The  story of an old palazzo   in my latest book  tells how  the  crumbling wooden  entrance way leading down into the cantina  where local farmers once stored their products (oil, hazelnuts,etc.)  had to be replaced in order to become a dignified entrance way. 

how my door used to look
The new door was created by one of the local  carpenters following our own design. It made  a statement, telling all who passed by that the once abandoned building now had  a new owner, one who had  undertaken a huge, costly  restoration project.  


Since then many others (mostly foreign born),  have followed suit,  buying up and restoring  other  historic  properties and bringing  new life to the town.
new door

Walk along the street  and you will see all types of doors from ugly metal ones  added in recent years to this gem recently restored to its original glory  by falegname Pino after  several generations of neglect.
Pino restored this 16th century door 


Note the nailheads  and the tiny door/window  which allowed light in to the dark entrance stairway.  The building dates from  1581 and Pino guesses that the wooden doorway also  dates from about that time.


 Cantina level doorways can be small and derelict . Most have a sliding bar and system of closure with a giant iron key and lock. 

The holes allow for  air circulation for   the wine.   


cantina entrance near  Madonna del Riscatto church


 Instead of doorbells, gorgeously detailed  bronze batocchi decorate most  doors in Italian towns. 
Palazzo Vinci  1595


Baroque  doorway 


 Besides the practical use of resounding a hearty knock , batocchi  reflected  contemporary  fashion  and family status.

 The sphinx-like heads from this door in Viterbo’s center dates around  the Napoleonic  invasion of Egypt, 1798-1801.

flowered doorway for a neighborhood chat

Thursday, July 3, 2014

Rome's Best Cappuccino and Cooking School

As you know I have lived in Italy for 50 years and authored many   guidebooks about the Eternal City but  last week  I made a discovery that proves  the old adage is ever so true......"  ROMA-non basta una vita " -Rome - a lifetime is not enough". 



"Caffe Greco" oil painting by Valerio Cugia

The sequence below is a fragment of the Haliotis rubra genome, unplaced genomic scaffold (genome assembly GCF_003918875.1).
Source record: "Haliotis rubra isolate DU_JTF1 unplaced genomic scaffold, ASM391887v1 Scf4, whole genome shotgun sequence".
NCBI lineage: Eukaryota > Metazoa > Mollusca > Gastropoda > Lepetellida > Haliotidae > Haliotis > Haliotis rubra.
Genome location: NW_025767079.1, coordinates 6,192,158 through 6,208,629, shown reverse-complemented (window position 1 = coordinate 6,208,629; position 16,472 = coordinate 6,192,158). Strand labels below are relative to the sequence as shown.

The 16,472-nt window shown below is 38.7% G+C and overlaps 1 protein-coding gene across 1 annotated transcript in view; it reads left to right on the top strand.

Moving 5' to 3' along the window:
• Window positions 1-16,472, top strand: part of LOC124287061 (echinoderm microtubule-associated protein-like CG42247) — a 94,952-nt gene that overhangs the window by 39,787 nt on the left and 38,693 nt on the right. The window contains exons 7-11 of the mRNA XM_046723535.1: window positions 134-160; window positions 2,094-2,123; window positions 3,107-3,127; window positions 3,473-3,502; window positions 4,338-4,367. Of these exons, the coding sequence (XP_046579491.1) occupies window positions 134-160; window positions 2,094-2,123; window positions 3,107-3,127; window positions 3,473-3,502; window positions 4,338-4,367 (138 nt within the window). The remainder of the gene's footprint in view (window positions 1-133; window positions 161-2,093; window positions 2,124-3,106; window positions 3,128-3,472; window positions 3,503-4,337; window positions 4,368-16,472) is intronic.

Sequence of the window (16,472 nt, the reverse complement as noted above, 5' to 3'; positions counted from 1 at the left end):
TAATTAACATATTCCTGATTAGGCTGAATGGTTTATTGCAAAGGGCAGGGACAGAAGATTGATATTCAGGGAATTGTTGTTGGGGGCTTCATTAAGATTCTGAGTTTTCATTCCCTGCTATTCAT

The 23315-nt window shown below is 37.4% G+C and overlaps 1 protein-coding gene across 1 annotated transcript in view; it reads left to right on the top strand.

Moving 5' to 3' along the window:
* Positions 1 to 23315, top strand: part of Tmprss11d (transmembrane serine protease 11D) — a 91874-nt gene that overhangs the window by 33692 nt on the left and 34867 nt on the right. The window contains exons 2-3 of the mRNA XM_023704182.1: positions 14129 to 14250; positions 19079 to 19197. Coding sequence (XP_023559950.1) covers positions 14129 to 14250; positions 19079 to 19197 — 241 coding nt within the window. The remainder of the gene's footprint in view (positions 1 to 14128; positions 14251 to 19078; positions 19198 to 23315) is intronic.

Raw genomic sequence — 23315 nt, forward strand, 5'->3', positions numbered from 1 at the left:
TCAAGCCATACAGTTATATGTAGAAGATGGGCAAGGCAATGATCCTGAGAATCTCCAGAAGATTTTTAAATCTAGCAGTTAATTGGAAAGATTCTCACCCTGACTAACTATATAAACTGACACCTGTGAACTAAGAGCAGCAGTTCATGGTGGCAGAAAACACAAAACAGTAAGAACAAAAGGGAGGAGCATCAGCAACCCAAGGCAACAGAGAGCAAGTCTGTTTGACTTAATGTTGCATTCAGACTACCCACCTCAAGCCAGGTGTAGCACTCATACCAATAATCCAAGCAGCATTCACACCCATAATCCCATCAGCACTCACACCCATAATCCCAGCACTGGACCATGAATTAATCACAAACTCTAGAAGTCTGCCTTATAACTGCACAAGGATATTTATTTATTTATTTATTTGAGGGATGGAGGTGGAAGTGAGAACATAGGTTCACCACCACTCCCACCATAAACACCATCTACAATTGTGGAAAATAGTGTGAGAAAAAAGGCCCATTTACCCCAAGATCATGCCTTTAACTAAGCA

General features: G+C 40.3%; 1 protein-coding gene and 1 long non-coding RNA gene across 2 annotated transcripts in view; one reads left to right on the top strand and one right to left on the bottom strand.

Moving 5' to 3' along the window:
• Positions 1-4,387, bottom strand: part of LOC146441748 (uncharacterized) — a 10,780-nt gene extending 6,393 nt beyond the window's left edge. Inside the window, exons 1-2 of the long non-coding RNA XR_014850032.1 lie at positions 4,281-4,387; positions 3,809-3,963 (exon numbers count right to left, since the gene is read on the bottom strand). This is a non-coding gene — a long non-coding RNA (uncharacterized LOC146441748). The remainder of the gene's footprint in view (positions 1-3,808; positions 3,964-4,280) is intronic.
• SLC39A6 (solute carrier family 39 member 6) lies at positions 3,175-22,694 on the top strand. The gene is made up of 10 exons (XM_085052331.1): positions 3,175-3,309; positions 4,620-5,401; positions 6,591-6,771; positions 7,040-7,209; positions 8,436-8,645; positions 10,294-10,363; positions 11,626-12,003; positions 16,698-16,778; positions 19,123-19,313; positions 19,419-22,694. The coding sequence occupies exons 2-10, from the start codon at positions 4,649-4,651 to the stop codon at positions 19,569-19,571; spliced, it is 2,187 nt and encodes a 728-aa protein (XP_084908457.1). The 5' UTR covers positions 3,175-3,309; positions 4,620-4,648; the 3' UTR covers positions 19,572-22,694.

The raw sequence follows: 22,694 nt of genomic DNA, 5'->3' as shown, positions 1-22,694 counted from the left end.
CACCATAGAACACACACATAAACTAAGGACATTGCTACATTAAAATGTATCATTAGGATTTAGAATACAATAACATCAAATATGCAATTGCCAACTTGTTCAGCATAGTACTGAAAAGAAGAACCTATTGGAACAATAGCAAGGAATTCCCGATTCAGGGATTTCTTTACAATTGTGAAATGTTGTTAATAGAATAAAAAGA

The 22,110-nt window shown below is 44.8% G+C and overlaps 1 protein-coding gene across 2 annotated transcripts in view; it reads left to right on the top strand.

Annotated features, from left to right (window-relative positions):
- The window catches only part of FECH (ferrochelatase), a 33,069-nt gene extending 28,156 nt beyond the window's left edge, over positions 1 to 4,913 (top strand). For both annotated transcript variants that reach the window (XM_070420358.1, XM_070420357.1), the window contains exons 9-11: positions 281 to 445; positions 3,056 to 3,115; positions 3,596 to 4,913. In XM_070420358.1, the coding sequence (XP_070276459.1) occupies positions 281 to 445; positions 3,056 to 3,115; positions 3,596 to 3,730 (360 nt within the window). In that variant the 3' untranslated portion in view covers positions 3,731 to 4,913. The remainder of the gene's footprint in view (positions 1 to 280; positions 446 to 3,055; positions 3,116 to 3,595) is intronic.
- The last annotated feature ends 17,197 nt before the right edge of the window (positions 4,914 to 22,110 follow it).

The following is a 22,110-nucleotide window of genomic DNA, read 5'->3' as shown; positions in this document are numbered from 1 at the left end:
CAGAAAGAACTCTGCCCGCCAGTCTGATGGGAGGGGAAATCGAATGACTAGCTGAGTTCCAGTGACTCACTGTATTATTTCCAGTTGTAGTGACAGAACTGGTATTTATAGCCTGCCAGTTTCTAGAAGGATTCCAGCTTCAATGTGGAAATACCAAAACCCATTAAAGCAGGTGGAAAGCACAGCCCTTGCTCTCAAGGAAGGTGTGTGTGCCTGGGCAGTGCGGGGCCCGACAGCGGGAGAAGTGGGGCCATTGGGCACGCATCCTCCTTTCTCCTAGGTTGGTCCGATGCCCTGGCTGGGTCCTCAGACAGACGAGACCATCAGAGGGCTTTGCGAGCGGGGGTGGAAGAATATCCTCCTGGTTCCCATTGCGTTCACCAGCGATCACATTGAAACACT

Yes, after all these years I finally discovered  Rome's  very best cappuccino! And to think I lived   close by for 7 years but was unaware of the  existence of this tiny caffe that serves coffee, only coffee, and makes the absolutely best cappuccino in the city. 

Forget about Tazza d'Oro and San Eustachio, the   haughty  barmen and overpriced  table service.  
price list at Sciascia  (click to enlarge and read) 

Back in the 70s there was no internet, Facebook or  apps that  spread the word or made comparisons about value for money. Every Roman street corner   had a bar or  cafe and residents did not explore  the  city searching for  the perfect caffe , rather when they  felt a longing for a mid morning caffe, they just popped in to the closest  bar. 

It seems that Roman  lawyers and judges  were in the know all along, but weren't  telling anyone,   for more  than 2,000 satisfied customers, mostly   lawyers working at the nearby legal offices and courts,  make their daily  coffee break at the  historic  Sciascia Caffe 1919  in the Prati neighborhood.


It is a Roman institution, but because it is  not in the touristy center of Rome, nor does it serve food or have sidewalk tables,  it is rarely mentioned  on  lists of  “musts”  for  visitors
One could pass by without noticing  the  entrance at  Via Fabio Massimo 80a.


Only  the sign in the  window  declaring it  a negozio storico (historic shop)  gives away  its status.

The  refined interior  still has some of the original  velvet chairs and a vintage leather sofa, wooden ceilings and  tiny tables  that make  a statement of elegance from  bygone days. 

 Rome’s best cappuccino  is served in  delicate Richard Ginori porcelain  cups with silver spoons.




with Valeria  at Cuochepercaso 
It is located on Via Fabio Massimo, 80a, inbetween  the metro stops of  Lepanto and Ottaviano, a short walk from the Vatican Museums and directly across the street from the cooking school Cuochepercaso  where we were invited to present Fulvio's cookbook "Olio e Ricordi in Cucina"  last week. 

The barista at Sciascia1919  is friendly and proud of his coffee making skills. He is backed up by Giulia who speaks  some English. There is no service charge,  you order and  pick up  your drink from the bancone and then if there is space,  relax at one of the tiny tables.  There is free wifi and a clean  toliette. 

Sciascia is open from 7:30 a.m. to 6:30 p.m. because that is when the clientele  is in the area and because the law offices and courts take holidays in August, they are also closed most of that month.